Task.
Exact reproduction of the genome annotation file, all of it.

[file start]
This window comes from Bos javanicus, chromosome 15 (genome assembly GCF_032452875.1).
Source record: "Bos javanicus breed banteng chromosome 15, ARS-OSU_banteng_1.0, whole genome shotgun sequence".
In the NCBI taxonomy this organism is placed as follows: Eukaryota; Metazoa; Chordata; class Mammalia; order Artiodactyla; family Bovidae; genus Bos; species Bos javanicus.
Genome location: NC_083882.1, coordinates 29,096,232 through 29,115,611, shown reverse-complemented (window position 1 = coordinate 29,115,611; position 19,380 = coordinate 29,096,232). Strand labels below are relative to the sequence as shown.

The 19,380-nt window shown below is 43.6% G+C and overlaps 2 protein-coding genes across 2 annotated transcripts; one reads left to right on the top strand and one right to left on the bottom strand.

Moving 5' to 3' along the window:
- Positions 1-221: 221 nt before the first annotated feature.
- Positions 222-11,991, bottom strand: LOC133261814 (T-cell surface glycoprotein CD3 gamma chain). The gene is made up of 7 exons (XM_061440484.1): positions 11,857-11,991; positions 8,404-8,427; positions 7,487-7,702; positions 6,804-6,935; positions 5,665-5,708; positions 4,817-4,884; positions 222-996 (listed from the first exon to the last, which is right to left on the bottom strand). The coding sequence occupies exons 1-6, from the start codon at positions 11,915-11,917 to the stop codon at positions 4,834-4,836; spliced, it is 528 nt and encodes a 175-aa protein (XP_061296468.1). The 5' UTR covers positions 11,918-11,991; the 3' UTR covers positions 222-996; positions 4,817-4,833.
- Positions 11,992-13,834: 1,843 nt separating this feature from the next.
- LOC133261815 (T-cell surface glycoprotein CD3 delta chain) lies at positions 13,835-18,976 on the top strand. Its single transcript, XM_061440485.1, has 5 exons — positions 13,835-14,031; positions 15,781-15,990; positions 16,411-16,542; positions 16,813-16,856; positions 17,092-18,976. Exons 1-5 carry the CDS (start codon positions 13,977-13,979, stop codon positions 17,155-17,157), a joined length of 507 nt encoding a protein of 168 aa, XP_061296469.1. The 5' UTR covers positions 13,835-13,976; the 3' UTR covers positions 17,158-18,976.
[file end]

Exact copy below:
This window comes from Bos javanicus, chromosome 15 (genome assembly GCF_032452875.1).
Source record: "Bos javanicus breed banteng chromosome 15, ARS-OSU_banteng_1.0, whole genome shotgun sequence".
In the NCBI taxonomy this organism is placed as follows: Eukaryota; Metazoa; Chordata; class Mammalia; order Artiodactyla; family Bovidae; genus Bos; species Bos javanicus.
Genome location: NC_083882.1, coordinates 29,096,232 through 29,115,611, shown reverse-complemented (window position 1 = coordinate 29,115,611; position 19,380 = coordinate 29,096,232). Strand labels below are relative to the sequence as shown.

The 19,380-nt window shown below is 43.6% G+C and overlaps 2 protein-coding genes across 2 annotated transcripts; one reads left to right on the top strand and one right to left on the bottom strand.

Moving 5' to 3' along the window:
- Positions 1-221: 221 nt before the first annotated feature.
- Positions 222-11,991, bottom strand: LOC133261814 (T-cell surface glycoprotein CD3 gamma chain). The gene is made up of 7 exons (XM_061440484.1): positions 11,857-11,991; positions 8,404-8,427; positions 7,487-7,702; positions 6,804-6,935; positions 5,665-5,708; positions 4,817-4,884; positions 222-996 (listed from the first exon to the last, which is right to left on the bottom strand). The coding sequence occupies exons 1-6, from the start codon at positions 11,915-11,917 to the stop codon at positions 4,834-4,836; spliced, it is 528 nt and encodes a 175-aa protein (XP_061296468.1). The 5' UTR covers positions 11,918-11,991; the 3' UTR covers positions 222-996; positions 4,817-4,833.
- Positions 11,992-13,834: 1,843 nt separating this feature from the next.
- LOC133261815 (T-cell surface glycoprotein CD3 delta chain) lies at positions 13,835-18,976 on the top strand. Its single transcript, XM_061440485.1, has 5 exons — positions 13,835-14,031; positions 15,781-15,990; positions 16,411-16,542; positions 16,813-16,856; positions 17,092-18,976. Exons 1-5 carry the CDS (start codon positions 13,977-13,979, stop codon positions 17,155-17,157), a joined length of 507 nt encoding a protein of 168 aa, XP_061296469.1. The 5' UTR covers positions 13,835-13,976; the 3' UTR covers positions 17,158-18,976.